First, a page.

The method generally involves providing the joining material on a first portion of the group of strands that is within the opening of the fluid coupling and adjacent the ends of the strands. A first heating means is placed in proximity to the opening of the fluid coupling, and a second heating means is placed in proximity to a second portion of the group of strands that is outside the opening. The first heating means is then operated to sufficiently heat the first portion of the group of strands to melt the joining material. The second heating means is also operated to heat the second portion of the group of strands. Once the joining material is suitably molten, the first heating means is operated to allow the first portion of the group of strands to cool and thereby solidify the joining material nearest the ends of the strands. However, the second heating means is operated further to continue heating the second portion of the of strands. The second heating means is operated to allow the second portion of the group of the strands to cool in a manner that causes the joining material at the first portion of the group of strands to solidify in a direction away from the ends of the strands and toward the second portion. Once solidified, the joining material forms a joint that metallurgically bonds the strands to each other and the first portion of the group of strands to the fluid coupling.

As a result of the directional solidification of the joining material at the joint between the stator bar and fluid coupling, solidification-related surface defects that may form in the joint are concentrated in a region of the joint farthest from the ends of the strands. According to the invention, by eliminating or at least significantly reducing the presence of defects in the surface of the joint contacted by the coolant flowing through the strands and fluid coupling, the incidence of corrosion brought on by crevice corrosion can be significantly reduced. As a result, leaks attributed to the onset of crevice corrosion are less likely to occur.

Other objects and advantages of this invention will be better appreciated from the following detailed description.

BRIEF DESCRIPTION OF DRAWINGS

FIG. 1 is a fragmentary cross-sectional view of a stator bar-clip connection undergoing a brazing operation in accordance with an embodiment of the present invention.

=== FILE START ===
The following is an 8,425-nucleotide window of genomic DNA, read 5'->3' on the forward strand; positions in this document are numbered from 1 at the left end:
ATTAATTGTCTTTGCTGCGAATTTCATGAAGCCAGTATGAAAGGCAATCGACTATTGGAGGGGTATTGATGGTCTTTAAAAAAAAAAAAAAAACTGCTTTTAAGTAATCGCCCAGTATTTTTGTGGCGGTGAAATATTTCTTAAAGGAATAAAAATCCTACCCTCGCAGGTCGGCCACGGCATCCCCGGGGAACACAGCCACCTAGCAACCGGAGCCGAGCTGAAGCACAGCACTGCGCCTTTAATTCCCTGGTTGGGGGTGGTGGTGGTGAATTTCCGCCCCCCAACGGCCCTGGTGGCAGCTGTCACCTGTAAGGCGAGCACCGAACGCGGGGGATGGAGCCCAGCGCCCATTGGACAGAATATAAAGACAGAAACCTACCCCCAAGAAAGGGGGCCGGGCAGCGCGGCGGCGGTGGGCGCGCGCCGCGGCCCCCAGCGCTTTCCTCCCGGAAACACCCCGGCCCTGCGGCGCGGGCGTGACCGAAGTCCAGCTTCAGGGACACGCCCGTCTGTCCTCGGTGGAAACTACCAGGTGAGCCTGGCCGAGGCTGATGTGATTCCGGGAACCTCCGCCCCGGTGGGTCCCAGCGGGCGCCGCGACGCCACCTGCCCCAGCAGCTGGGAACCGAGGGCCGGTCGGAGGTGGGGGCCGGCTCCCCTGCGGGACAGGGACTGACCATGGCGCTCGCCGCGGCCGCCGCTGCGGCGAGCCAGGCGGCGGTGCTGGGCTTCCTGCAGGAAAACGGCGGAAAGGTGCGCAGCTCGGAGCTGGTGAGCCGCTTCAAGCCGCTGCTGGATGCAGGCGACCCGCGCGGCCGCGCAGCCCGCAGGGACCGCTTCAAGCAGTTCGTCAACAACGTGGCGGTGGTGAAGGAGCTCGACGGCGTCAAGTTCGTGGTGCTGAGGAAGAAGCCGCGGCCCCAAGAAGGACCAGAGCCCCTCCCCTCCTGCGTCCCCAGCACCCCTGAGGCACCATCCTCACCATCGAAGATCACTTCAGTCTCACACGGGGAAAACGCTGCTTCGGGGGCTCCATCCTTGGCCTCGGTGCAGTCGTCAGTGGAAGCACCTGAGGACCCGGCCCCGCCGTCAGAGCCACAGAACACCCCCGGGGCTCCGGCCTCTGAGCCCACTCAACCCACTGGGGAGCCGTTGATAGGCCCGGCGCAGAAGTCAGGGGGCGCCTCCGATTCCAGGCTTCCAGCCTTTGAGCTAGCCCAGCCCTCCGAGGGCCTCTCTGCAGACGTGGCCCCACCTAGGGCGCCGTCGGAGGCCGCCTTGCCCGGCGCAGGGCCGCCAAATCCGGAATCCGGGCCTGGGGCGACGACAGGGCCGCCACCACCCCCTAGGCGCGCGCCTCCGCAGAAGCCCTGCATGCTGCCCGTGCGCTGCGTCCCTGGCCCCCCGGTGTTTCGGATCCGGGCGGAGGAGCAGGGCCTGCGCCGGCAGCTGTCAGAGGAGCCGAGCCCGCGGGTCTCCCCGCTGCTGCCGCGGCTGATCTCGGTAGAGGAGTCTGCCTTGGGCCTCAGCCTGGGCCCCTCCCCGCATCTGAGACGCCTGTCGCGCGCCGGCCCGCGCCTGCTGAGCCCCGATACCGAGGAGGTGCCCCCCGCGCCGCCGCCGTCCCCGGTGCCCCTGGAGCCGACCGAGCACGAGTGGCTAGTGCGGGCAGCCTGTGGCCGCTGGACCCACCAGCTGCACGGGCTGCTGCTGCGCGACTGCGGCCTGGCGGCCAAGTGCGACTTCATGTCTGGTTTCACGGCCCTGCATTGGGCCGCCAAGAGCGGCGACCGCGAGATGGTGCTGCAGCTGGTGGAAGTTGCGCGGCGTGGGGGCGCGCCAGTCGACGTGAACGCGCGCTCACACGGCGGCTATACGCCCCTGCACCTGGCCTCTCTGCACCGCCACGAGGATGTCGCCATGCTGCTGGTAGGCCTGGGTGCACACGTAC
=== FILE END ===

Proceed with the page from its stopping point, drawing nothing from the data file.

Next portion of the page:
DETAILED DESCRIPTION

FIG. 1 represents a liquid-tight connection 10 between a liquid-cooled stator bar 12 and a fluid coupling, referred to herein as a clip 14. The connection 10, stator bar 12 and clip 14 are representative of components found in a liquid-cooled generator. Those skilled in the art will appreciate that the appearance and construction of the connection 10 are merely representative, and that the teachings of this invention are applicable to a variety of other situations where a fluid-tight joint is desired.

As illustrated in FIG. 1, the stator bar 12 includes a plurality of strands 16, at least some of which are hollow for carrying a liquid coolant to or from the clip 14. The strands 16 are typically assembled to form a bundle comprising an array of strands 16, with additional strands 16 being positioned behind those visible in FIG. 1. The strands 16 are arranged so that their ends 28 are adjacent each other and roughly coplanar, with the exception being that hollow strands 16 preferably protrude beyond any solid strands 16 present in the bundle (for reasons that will become apparent from the following discussion). The strands 16 are formed of an electrically-conductive material, such as copper. In the embodiment depicted in FIG. 1, the clip 14 is also formed of an electrically-conductive material, such as copper, to enable the clip 14 to conduct current to or from the bar 12. The clip 14 is shown as having a closed body with an opening 18 at one end for receiving the strands 16 of the stator bar 12. The clip 14 further has an interior cavity 20 and a passage 22. The passage 22 is within a portion of the clip 14 that defines a fitting 24 to which a tube (not shown) can be coupled to provide both an electrical connection to the stator bar 12 and a fluidic connection for a liquid coolant, e.g., deionized water, flowing through the stator bar 12. Alternatively, the clip 14 could be configured so that the electrical connection to the stator bar 12 is provided by a component other than the tube coupled to the fitting 24.